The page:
Every other Thursday, a group of about eight girls gathers in an otherwise empty classroom to scarf down lunch before starting to use the F-word.
But how much chit-chat can be made on the topic of one single word?
“They make judgements about who you are by just this one word alone,” Gabi Gonzalez (12) said.
She and Zoe Catz Johnson (12) serve as co-presidents of a TPHS club dedicated to the F-word. They facilitate those bimonthly meetings so that club members can have a place to voice their opinions around like-minded people.
No, this is not a forum for etymology enthusiasts.
It’s the TPHS Feminism Club.
The club discussions cover a variety of feminist issues, including social and political equality, as well as female empowerment. But a prominent area of discussion among the TPHS feminists concerns the negative implications commonly associated with feminism.
“Since continuing with [Feminism Club], I get made fun of a lot,” Catz Johnson said.
This could possibly be the result of the widespread idea that, as Rosie Mouannes (9) said, “[a feminist] is someone who thinks that women are better than men.”
Although there are groups of women who identify as feminists and consider women the superior gender, feminism is actually defined by Merriam-Webster as “the theory of political, economic, and social equality of the sexes.”
Equality, not superiority. Encounters with people who do not know the real meaning of feminism happen on a regular basis to Gonzalez and Catz Johnson, but they have gained experience when it comes to educating their peers on the subject.
“I cite the literal definition of it,” Catz Johnson said. “You’d be surprised, many people think the definition is “hating men.” I try to have a normal conversation about what feminism does for women everywhere.”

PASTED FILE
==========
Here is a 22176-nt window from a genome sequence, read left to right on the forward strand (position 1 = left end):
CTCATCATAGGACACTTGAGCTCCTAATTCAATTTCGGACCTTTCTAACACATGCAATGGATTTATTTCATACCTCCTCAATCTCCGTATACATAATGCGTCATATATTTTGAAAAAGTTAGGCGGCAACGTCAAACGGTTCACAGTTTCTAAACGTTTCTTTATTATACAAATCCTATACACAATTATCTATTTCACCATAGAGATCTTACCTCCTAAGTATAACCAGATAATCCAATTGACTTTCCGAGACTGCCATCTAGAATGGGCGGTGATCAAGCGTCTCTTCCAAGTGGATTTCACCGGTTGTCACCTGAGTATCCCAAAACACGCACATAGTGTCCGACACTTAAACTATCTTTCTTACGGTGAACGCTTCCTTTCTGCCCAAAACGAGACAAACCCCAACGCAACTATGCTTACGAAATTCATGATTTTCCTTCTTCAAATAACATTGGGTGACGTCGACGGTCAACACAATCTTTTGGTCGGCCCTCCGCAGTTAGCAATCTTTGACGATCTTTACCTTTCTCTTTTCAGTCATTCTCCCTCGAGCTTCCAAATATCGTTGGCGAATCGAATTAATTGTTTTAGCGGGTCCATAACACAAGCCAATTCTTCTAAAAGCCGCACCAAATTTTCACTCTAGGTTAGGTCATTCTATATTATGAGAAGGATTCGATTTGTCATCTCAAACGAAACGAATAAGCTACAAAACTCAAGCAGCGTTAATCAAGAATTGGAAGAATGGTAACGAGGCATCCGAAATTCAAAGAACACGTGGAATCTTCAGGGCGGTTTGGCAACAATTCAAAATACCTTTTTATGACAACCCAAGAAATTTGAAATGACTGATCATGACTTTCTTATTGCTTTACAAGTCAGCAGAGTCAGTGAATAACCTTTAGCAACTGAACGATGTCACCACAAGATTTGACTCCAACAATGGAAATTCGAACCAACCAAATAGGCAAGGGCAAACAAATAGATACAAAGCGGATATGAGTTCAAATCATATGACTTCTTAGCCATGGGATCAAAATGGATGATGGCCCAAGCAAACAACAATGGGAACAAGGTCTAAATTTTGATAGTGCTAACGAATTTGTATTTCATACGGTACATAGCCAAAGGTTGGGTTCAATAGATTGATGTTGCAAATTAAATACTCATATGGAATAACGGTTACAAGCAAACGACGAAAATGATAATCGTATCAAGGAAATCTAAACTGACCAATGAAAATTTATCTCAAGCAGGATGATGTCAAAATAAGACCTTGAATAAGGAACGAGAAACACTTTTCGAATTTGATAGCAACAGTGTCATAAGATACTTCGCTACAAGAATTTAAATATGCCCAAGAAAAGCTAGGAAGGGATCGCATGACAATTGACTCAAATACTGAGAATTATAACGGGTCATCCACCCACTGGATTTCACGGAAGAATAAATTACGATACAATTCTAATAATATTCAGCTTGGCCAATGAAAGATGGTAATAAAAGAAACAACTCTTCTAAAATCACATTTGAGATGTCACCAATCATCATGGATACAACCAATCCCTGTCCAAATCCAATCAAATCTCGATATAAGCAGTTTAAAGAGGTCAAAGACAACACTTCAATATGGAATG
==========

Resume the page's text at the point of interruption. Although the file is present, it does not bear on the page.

The misunderstanding of the feminist movement is likely a key cause of many people’s reluctance to identify as feminist. After all, most women don’t feel they are superior to men but are afraid they might be categorized that way if they call themselves feminists. According to a national survey conducted by Vox, an American news and opinion website, only 18 percent of Americans identify as feminist, yet 52 percent believe in “equality for women,” demonstrating the deep disconnection between public opinion and public perception that hampers understanding of the goals of feminism.
Aside from viewing herself as superior to men, the feminist of the erroneous stereotype is “angry all the time and just a buzzkill in general,” Catz Johnson said. But where did this image come from?
“I think, like with any movement, you have extremists or people who push the boundaries. And they’re good for movements, but sometimes they frighten people … There’s always a fear when people are trying to push new ideas and open new doors,” English teacher and Feminism Club adviser, Lisa Callender, said.
The unappealing image of the stereotypical feminist is not the only thing making people resist identifying as feminists.
People are beginning to wonder if feminism is even relevant in today’s society.
“[Some feminist opponents] basically believe that women already have equality, and they just have to, individually, try harder; that there’s no institutionalized discrimination,” said San Diego State University professor and chair of the political science department, Ronnee Schreiber.